Full article: https://www.thegazette.com/subject/news/government/republican-turned-independent-johnson-endorses-scholten-over-king-20180802

Des Moines Register – Sen. Chuck Grassley supports ban on dog, cat meat; Rep. Steve King opposed

U.S. Sen. Chuck Grassley, who raised a lamb named “Susie” in his farmhouse in the 1960s, said Wednesday he doesn’t want cats and dogs slaughtered for meat in the United States.

But U.S. Rep. Steve King, R-Kiron, is opposing a federal ban on the killing of dogs and cats for human consumption, while two other Iowans in Congress — Reps. David Young, R-Van Meter, and Dave Loebsack, D-Iowa City — are co-sponsors of legislation supporting such a prohibition.

Grassley, a New Hartford Republican, was asked during his weekly teleconference with Iowa reporters about provisions in House and Senate versions of the Farm Bill pending in Washington, D.C., that would prohibit the slaughter of dogs or cats for human consumption. The provisions would also ban the transport of dogs or cats, or dog or cat parts, for human consumption.

Grassley, a lifelong farmer, initially suggested he opposed such a ban, saying he has supported the slaughter of horses because people in some places in the world, such as Europe, may want to eat horse meat.

“I don’t want horse meat. I don’t want dog meat. I don’t want to eat cats, but if somebody wants to eat them, let them eat them,” the senator said.

But Grassley phoned the Des Moines Register shortly after the teleconference call to clarify his remarks. He proceeded to tell a story of how he doesn’t even eat lamb meat, explaining how there were triplets in his farm’s lamb flock in 1967 and one lamb named Susie had to be raised in his house. Susie lived to be 12 years old, but even when she was older, she wanted to come into the house, he said.

“This was one of the ewes, and I have never eaten lamb ever since because I always thought I would be eating Susie,” Grassley explained in his follow-up conversation.

“So, obviously, you can see my aversion to (eating) cats and dogs, and I have come to the conclusion that I don’t want the slaughter of cats and dogs in the United States,” the senator said.

But Grassley also said he isn’t backing off his support for slaughtering horses for human consumption. In addition, he said he doesn’t anticipate the Senate will have a separate “Yes” or “No” vote on the issue of banning the trade of cat and dog meat before a final vote is taken on the wide-ranging Farm Bill in September.

Congressman King was among members of the House Agriculture Committee who scoffed at the idea of the need for a ban on killing dogs and cats for consumption when the issue was debated in April, according to the McClatchy Washington Bureau. King reportedly said the issue “is not a problem in the United States of America” and suggested U.S. Rep. Jeff Denham, R-California, who sponsored the provision, was “burning our time.”

King’s aides didn’t respond this week to a request for comment about the legislation from the Register. Nor did aides to Sen. Joni Ernst, R-Red Oak; or to Reps. Rod Blum, R-Dubuque, and Young.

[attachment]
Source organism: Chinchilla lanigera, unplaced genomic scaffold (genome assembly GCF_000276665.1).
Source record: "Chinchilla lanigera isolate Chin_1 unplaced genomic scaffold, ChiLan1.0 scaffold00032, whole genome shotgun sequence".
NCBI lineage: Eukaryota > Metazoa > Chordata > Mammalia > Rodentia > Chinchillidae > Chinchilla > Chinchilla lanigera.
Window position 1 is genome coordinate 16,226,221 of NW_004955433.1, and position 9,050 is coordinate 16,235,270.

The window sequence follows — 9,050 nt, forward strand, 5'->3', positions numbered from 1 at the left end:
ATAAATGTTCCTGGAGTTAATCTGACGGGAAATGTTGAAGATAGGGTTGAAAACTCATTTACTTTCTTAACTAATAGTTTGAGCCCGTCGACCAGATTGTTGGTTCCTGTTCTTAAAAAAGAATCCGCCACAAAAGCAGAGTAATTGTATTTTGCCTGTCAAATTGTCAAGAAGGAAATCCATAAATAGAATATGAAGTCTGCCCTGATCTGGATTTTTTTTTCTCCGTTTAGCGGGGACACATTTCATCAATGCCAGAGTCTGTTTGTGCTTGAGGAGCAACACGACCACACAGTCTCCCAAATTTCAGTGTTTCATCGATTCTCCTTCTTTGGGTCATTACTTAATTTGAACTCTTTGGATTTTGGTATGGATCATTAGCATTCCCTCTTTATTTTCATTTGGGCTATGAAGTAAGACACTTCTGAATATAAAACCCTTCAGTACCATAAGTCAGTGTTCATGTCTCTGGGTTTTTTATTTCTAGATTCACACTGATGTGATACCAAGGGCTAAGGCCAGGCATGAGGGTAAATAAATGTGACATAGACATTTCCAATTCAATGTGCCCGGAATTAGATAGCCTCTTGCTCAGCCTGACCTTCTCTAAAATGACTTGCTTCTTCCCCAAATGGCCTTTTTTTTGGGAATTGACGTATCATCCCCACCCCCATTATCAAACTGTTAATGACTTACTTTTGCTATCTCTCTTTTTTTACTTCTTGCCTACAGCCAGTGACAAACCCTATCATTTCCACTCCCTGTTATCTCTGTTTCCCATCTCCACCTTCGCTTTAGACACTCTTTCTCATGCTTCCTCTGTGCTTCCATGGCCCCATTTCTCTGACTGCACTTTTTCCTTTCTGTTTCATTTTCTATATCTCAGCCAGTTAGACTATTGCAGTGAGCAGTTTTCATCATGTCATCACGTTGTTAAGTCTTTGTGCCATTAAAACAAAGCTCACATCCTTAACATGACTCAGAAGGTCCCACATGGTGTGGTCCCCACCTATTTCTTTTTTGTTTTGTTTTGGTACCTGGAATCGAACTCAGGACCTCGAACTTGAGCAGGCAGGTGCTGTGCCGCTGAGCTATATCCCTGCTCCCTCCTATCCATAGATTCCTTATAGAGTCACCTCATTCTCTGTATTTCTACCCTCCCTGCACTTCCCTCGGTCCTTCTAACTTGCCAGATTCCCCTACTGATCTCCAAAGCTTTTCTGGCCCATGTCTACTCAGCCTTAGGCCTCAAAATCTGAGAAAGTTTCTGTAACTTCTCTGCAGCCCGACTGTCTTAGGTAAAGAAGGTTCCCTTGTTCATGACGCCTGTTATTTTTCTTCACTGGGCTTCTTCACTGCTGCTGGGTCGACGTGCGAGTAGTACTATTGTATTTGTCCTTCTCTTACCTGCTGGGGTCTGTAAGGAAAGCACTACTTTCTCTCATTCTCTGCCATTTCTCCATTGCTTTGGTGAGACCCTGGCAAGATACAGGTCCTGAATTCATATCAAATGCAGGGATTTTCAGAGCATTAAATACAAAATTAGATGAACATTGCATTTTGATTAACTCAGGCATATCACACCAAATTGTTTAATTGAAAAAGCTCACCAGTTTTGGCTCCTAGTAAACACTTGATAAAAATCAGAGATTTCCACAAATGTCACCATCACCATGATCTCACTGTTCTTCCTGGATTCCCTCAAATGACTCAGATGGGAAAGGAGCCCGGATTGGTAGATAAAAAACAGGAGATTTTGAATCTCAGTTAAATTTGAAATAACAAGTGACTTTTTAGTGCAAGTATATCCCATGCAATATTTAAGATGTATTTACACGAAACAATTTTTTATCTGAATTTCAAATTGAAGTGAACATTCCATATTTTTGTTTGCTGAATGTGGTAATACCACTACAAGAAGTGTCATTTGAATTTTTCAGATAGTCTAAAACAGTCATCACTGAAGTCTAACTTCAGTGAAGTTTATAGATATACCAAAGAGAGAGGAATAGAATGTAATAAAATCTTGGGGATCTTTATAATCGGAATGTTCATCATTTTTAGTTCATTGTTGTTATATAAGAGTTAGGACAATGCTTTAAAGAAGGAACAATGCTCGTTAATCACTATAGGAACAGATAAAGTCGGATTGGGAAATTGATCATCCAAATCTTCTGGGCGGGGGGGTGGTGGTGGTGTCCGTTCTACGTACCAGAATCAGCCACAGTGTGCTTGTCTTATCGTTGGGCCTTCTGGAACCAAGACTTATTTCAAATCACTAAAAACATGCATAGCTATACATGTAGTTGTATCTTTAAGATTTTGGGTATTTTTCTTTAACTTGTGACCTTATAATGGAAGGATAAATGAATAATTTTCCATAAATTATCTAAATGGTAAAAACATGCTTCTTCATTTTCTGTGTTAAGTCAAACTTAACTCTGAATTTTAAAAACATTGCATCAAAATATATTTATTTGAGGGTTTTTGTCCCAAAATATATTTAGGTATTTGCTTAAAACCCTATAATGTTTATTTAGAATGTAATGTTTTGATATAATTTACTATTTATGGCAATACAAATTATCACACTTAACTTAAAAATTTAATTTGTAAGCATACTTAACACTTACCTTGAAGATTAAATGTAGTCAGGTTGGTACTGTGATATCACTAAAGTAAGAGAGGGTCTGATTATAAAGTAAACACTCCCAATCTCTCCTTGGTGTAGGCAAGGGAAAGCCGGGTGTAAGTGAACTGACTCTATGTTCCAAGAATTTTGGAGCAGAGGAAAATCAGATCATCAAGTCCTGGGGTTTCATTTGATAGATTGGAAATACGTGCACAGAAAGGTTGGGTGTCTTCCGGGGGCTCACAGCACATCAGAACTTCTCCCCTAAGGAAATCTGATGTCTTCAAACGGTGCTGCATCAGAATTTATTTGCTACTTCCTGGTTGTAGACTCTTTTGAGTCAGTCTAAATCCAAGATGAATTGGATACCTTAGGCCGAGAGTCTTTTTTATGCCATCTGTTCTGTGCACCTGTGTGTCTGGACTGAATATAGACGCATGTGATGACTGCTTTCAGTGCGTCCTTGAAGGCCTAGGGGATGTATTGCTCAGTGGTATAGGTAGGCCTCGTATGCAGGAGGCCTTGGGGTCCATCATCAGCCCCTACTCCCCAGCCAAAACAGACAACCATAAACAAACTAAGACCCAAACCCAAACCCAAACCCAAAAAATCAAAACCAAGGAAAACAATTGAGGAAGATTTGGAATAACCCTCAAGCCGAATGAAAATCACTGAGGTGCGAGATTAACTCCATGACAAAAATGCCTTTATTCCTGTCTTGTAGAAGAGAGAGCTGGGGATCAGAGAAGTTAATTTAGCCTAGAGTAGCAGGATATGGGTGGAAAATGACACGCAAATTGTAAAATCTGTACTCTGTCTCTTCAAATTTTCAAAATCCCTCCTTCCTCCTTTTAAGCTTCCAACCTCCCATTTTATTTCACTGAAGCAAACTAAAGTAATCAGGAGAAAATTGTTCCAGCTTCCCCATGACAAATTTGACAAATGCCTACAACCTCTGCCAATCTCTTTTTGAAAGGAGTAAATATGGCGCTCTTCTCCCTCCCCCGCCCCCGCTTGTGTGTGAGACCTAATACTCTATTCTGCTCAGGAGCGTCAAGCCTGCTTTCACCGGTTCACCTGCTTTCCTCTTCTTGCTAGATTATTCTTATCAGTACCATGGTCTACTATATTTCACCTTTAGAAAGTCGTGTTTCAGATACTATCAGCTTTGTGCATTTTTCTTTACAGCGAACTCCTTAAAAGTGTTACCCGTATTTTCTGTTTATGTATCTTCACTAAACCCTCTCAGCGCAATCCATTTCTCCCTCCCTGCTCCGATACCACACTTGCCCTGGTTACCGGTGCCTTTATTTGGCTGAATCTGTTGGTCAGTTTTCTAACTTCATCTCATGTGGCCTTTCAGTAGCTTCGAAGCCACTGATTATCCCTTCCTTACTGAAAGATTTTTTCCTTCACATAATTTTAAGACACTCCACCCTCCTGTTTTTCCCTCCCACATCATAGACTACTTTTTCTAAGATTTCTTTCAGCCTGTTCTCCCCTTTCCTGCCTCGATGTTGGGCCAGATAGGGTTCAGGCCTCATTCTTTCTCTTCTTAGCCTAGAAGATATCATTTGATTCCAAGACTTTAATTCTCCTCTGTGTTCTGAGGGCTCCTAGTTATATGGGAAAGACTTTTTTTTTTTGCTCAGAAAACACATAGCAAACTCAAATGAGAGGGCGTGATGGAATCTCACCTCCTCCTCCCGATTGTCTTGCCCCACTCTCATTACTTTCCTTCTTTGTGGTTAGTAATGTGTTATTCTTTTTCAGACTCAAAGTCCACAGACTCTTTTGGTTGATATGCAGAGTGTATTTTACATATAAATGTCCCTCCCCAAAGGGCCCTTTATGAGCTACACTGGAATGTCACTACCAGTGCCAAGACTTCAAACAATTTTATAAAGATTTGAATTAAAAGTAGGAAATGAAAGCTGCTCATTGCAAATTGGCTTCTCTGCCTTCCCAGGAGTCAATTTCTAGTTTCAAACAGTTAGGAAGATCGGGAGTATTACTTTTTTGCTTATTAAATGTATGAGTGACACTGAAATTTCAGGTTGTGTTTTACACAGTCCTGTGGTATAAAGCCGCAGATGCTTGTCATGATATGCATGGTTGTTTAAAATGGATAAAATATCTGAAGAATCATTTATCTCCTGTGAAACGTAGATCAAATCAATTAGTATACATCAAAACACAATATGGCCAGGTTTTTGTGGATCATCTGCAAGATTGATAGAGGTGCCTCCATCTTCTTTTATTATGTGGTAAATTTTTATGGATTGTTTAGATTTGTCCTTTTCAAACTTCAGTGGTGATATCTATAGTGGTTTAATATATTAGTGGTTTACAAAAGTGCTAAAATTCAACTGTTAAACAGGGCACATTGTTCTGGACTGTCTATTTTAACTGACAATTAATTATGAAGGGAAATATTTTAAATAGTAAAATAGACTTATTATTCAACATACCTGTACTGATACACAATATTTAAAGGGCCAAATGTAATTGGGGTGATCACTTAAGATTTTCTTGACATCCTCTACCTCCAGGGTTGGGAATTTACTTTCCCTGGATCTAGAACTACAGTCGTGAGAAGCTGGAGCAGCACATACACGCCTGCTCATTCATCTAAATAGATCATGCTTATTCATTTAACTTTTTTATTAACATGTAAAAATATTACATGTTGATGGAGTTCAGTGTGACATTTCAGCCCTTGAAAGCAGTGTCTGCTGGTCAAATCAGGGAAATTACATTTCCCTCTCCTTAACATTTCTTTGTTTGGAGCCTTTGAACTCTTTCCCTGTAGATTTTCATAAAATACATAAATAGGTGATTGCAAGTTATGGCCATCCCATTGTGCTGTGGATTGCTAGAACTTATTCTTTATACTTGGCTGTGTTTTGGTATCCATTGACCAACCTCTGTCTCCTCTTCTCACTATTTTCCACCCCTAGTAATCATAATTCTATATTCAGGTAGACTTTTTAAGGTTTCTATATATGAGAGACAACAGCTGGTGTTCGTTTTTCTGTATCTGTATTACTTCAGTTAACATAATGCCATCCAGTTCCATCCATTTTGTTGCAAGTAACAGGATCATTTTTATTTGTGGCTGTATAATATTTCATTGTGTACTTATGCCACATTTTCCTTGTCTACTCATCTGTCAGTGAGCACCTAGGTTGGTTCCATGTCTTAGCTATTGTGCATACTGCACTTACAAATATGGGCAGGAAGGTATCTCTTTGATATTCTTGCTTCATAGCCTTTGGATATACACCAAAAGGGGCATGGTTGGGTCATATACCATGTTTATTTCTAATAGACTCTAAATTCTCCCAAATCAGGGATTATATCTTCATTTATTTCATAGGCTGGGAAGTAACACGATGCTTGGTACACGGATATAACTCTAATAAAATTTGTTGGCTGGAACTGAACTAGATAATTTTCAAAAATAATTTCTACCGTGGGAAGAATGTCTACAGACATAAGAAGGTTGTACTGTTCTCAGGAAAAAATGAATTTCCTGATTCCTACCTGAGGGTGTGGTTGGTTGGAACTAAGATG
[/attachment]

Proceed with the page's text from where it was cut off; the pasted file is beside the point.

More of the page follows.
Young and Loebsack are officially listed among 245 co-sponsors of H.R. 1406, which would prohibit the slaughter, trade or import/export of dogs and cats for human consumption in the United States. Joe Hand, an aide to Loebsack, said Wednesday the congressman was pleased to see language from the legislation included in the Farm Bill.

Advocates of such bans have cited a case in Pennsylvania in which a man was caught breeding dogs for meat, and another situation in Hawaii in which a pet dog was stolen and reportedly killed to eat. But advocates said another goal is to send a message globally against the consumption of dogs and cats, which is not uncommon in some Asian countries such as China and South Korea.

More: ‘Heartbroken’ U.S. Olympian Gus Kenworthy visits South Korean dog meat farm, adopts puppy

The Humane Society of the United States supports the proposed ban.

“The House and Senate provisions will prevent this appalling trade from taking hold in the U.S. and strengthen our hand in seeking to end it worldwide, according to a statement issued by the Humane Society. “Around 30 million dogs and untold numbers of cats are subjected to this brutal industry globally every year, with animals often snatched off the street or stolen from loving families, still wearing collars as they are subjected to unspeakable abuse to end up on someone’s dinner plate.

Advocates of the ban say the trade of dog and cat meat is still legal in 44 states.

Dustin Vande Hoef, communications director at the Iowa Department of Agriculture and Land Stewardship, told the Register the sale of dog or cat meat is already illegal under Iowa law.

All meat that is sold in Iowa must come from a licensed and inspected facility, either by the Iowa agriculture department, the U.S. Department of Agriculture, or the Iowa Department of Inspections and Appeals, Vande Hoef said.

“There is no approved facility that could slaughter or process dog or cat meat, so any effort to sell meat from those animals would be illegal,” Vande Hoef said.

Full article: https://www.desmoinesregister.com/story/news/politics/2018/08/01/cat-meat-dog-meat-chuck-grassley-supports-ban-steve-king-opposes/878879002/